Mala, a rosary of Buddhist prayer,
108 red sandalwood beads of A-grade from India, beads 7mm in diameter each
Agar wooden dorje/ vajra pendant (aquilaria)
Size of pendant 60/40/9mm
Mozambique pyrope garnet
As a gemologist who graduated from the National Institute of Gemmology in Paris, all our stones are expert and certified.
As Malakara, we make all our malas ourselves, scrupulously respecting tradition.
The mala, trengwa, in Tibetan is the rosary of the Buddhist, the object from which the monk (or even the lay practitioner) almost never separates, holding it in his hand or wrapped around the wrist.
The mala is first of all a utilitarian onjet: it serves as a tactile medium for the recitation of mantras, at the same time as it is used to count them if one has set a set to repeat a defined number.
The mala is composed of 108 strung beads, which justifies its name, since it simply means "garland" (beads). The various components each contain a symbolic meaning specify: The big pearl (or Buddha's head) that closes the loop meets the knowledge of emptiness. The small cone that overcomes it is the mark of emptiness itself. The cord on which the beads are threaded must, theoretically, present itself as a braid of several threads:
three sons symbolize the "three bodies" of a Buddha (Absolute Body, Body of Glory and Body of Emanation);
five sons symbolize the "five wisdoms" or the "five families" of Buddhas (Buddha family, vajra family, jewel family, lotus family, activity family)
nine threads symbolize the primordial Buddha Vajradhara and the eight great bodhisattvas.
The tropical tree aquilaria belongs to the Thymelaeceae family, which includes about forty species distributed mainly in Southeast Asia. It has a slender appearance, a clear bark and leaves of an intense bright green; it can easily exceed five meters in height.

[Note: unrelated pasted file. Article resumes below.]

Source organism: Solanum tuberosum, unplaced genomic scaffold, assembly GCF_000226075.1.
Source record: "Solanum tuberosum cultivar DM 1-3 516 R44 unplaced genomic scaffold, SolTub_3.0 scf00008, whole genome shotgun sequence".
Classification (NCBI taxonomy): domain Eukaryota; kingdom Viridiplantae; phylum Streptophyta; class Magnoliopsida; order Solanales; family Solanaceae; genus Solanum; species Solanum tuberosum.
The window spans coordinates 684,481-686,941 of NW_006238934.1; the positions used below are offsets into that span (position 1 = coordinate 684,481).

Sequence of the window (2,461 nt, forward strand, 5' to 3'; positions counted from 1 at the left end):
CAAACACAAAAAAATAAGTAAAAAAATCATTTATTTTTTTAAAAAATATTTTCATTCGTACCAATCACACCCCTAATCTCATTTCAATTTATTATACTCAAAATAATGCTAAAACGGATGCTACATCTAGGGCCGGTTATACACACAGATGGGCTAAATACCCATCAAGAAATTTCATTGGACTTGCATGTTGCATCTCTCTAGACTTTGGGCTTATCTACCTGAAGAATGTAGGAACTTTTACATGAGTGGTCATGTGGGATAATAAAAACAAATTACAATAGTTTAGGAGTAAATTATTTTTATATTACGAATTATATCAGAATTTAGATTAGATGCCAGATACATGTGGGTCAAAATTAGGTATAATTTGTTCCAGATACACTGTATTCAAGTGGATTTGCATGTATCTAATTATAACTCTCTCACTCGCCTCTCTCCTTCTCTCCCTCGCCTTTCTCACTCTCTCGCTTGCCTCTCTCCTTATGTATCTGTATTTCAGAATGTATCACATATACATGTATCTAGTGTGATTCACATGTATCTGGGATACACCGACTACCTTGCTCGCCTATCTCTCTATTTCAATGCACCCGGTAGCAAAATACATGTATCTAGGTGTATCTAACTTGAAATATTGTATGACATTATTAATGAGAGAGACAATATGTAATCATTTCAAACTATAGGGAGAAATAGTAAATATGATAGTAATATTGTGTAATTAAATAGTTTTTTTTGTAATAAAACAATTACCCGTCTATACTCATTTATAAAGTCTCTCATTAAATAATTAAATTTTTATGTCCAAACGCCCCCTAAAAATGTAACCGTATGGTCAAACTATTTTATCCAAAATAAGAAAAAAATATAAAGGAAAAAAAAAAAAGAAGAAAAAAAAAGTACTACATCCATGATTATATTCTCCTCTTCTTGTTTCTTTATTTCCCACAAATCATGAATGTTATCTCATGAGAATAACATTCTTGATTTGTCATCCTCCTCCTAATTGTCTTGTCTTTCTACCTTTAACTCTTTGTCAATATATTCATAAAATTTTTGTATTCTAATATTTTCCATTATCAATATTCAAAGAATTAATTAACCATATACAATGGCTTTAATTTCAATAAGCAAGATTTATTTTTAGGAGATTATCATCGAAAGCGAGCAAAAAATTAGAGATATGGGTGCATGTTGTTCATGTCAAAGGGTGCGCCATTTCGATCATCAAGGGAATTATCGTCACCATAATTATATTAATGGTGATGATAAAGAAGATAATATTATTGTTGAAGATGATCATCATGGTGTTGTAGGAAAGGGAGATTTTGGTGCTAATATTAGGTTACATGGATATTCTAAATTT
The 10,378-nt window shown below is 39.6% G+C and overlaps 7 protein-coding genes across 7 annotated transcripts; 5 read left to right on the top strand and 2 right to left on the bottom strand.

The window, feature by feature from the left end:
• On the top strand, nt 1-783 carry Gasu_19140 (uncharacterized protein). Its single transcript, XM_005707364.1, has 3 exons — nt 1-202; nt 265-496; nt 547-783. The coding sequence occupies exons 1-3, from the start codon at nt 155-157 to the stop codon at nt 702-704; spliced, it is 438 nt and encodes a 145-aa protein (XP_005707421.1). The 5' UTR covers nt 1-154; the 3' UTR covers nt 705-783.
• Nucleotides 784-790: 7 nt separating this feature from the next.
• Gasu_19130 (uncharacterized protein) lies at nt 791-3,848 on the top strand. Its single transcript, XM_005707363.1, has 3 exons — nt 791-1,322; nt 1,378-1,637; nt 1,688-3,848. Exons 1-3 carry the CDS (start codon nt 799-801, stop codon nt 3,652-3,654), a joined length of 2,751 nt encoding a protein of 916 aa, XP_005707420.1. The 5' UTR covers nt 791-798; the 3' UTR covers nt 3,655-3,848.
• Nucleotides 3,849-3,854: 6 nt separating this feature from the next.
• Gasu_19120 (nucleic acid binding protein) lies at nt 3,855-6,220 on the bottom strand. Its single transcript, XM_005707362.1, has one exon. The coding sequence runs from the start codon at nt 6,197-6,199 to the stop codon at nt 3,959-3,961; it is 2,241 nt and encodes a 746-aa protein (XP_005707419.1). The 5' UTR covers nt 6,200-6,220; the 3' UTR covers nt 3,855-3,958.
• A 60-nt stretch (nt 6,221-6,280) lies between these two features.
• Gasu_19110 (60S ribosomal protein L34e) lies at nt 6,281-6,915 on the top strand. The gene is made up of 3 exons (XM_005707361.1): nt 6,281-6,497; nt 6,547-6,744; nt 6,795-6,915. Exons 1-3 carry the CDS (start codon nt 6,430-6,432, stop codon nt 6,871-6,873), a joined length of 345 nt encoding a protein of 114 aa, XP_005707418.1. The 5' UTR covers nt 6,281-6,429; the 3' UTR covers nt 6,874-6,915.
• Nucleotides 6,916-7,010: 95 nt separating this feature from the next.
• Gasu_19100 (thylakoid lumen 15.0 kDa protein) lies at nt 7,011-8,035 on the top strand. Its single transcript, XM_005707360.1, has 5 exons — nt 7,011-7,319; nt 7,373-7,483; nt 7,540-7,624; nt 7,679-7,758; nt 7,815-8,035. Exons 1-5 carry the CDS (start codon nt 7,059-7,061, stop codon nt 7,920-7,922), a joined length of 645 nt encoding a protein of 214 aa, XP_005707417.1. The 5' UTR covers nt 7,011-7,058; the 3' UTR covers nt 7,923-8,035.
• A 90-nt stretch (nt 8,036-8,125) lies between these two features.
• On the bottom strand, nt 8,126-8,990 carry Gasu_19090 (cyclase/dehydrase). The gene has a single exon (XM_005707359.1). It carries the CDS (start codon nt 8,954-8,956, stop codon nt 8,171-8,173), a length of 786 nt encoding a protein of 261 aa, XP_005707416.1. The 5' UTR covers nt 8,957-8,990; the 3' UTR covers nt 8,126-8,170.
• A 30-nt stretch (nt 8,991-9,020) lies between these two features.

Aquilaria is the origin of agar wood, as well as sought-after species and other rare and precious products. A characteristic that he shares with a nearby genus, The Gyrinops, with nine species also distributed in Southeast Asia.
These trees have been known for millennia for the virtues of their black, resinous and fragrant wood. It is one of the most valuable woods in the world
Agar wood is also known as Eaglewood, oud, Aloeswood, Gaharu in Indonesia, Jinkoh or Kanankoh in Japan. It is used by the peoples of Southeast Asia and the Middle East for its fragrant properties - its fragrance is woody, powerful, musky - and medicinal.
It is used as incense in certain religious rituals, notably in Korea or Hinduism. It also served as a medium to preserve certain texts: this is the case of pormuniyan, a Javanese medical-magic collection, kept in the National Library of France. It is also used as essential oil, extracted from wood after a complex maceration and distillation process.
Vajra, in Tibetan dorje. It is probably the most important symbol of Tibetan Buddhism. The term means "diamond" and refers to the indestructible nature of the mind itself, awakening, which is both imperishable and indivisible. The small scepter originally appears to be the diamond lightning of the god Indra, a mark of royalty and power.
(1) the top five points represent the five wisdoms, five facets of the diamond that is the awakened mind:
mirror-like wisdom, which means that the awake mind, like a perfectly polished mirror, clearly reflects all things, has the ability to know everything, without any confusion.
the wisdom of equality, which recognizes that all the phenomena of samsara (ordinary world) and nirvana (pure fields or paradise of Buddhas) are of an equal nature in that they are of a unique essence: emptiness
the wisdom of distinction, which denotes that the awakened mind perceives not only the emptiness of all phenomena (which is the wisdom of equality) but also, in a simultaneous, unre-confusiond nature, all phenomena as they manifest themselves;
the fulfilling wisdom, which allows the Buddhas to create pure fields and emanations working for the good of beings;
the wisdom of universal space, which indicates that all phenomenes, beyond any concept and duality, remain in pure knowledge of the mind.
(2) At the same time as the five wisdoms, these five upper points symbolize the Five Winners or five main Male Buddhas on a mystical level. The five lower points symbolize the Five Female Buddhas.
(3) The mouths of makara (sea monster) whose tips emerge denote the liberation of the cycle of existences.
(4) The eight upper petals represent the eight male bodhisattvas, i.m. eight large bodhisattvas remaining in celestial domains.
(5) The eight lower petals are the eight female bodhisattvas.
6. The round part in the middle refers to emptiness.
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